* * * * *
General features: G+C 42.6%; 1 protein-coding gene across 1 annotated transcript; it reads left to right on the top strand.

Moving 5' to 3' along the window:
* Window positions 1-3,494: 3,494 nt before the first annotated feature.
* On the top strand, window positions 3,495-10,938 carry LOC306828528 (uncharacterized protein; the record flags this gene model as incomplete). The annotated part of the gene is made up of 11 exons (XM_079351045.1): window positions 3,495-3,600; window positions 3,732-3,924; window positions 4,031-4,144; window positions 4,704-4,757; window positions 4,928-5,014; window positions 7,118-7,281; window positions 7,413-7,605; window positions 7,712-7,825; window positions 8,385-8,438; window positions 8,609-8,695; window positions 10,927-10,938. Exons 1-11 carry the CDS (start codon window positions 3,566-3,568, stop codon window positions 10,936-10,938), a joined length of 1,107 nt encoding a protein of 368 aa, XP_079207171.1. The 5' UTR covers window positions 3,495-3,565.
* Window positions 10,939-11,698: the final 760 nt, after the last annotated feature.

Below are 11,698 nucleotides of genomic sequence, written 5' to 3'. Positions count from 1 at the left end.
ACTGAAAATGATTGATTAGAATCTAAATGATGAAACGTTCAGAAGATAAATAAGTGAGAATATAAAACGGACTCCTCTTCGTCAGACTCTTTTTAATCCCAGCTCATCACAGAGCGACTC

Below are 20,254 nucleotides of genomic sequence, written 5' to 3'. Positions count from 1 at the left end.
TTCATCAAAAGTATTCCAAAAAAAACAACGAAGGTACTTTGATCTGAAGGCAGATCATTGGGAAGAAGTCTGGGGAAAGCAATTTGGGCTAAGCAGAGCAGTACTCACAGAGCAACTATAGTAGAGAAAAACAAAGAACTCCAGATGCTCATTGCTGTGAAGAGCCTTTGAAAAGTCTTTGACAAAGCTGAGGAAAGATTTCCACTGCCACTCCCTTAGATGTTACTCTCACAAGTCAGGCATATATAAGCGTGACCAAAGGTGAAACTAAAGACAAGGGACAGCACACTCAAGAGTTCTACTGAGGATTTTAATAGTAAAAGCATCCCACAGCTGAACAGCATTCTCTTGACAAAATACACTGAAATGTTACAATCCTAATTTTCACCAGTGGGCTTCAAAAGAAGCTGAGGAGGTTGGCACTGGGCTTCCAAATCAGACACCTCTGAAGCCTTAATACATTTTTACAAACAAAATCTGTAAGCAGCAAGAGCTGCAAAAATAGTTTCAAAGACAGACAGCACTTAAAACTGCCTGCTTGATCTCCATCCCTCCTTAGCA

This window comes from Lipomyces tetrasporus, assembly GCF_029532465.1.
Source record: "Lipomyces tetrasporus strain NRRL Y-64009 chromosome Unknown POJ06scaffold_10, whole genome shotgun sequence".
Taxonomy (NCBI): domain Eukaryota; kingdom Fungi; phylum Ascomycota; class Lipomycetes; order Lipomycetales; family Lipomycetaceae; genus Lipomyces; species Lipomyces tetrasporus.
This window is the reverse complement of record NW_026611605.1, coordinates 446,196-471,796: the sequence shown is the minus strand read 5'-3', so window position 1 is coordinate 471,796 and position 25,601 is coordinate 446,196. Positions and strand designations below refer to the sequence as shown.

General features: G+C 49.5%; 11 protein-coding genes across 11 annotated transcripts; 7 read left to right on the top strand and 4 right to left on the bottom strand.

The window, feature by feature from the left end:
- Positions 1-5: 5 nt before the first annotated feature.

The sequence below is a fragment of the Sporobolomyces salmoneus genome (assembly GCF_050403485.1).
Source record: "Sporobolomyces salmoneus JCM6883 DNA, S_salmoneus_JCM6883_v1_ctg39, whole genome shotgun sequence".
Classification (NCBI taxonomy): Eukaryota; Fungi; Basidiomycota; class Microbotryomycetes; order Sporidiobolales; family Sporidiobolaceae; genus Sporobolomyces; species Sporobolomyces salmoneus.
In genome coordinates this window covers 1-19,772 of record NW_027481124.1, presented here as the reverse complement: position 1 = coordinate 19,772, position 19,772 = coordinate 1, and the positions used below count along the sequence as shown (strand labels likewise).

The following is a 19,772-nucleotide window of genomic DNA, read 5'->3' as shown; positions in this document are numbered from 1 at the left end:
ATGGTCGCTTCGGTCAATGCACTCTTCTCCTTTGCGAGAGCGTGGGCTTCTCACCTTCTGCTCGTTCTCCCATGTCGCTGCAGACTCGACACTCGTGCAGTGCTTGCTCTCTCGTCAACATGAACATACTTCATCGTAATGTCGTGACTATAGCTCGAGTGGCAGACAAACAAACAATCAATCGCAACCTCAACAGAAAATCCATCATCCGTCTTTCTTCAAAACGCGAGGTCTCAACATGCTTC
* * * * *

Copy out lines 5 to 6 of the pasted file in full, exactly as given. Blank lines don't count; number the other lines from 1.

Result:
* Window positions 10,939-11,698: the final 760 nt, after the last annotated feature.

Below are 11,698 nucleotides of genomic sequence, written 5' to 3'. Positions count from 1 at the left end.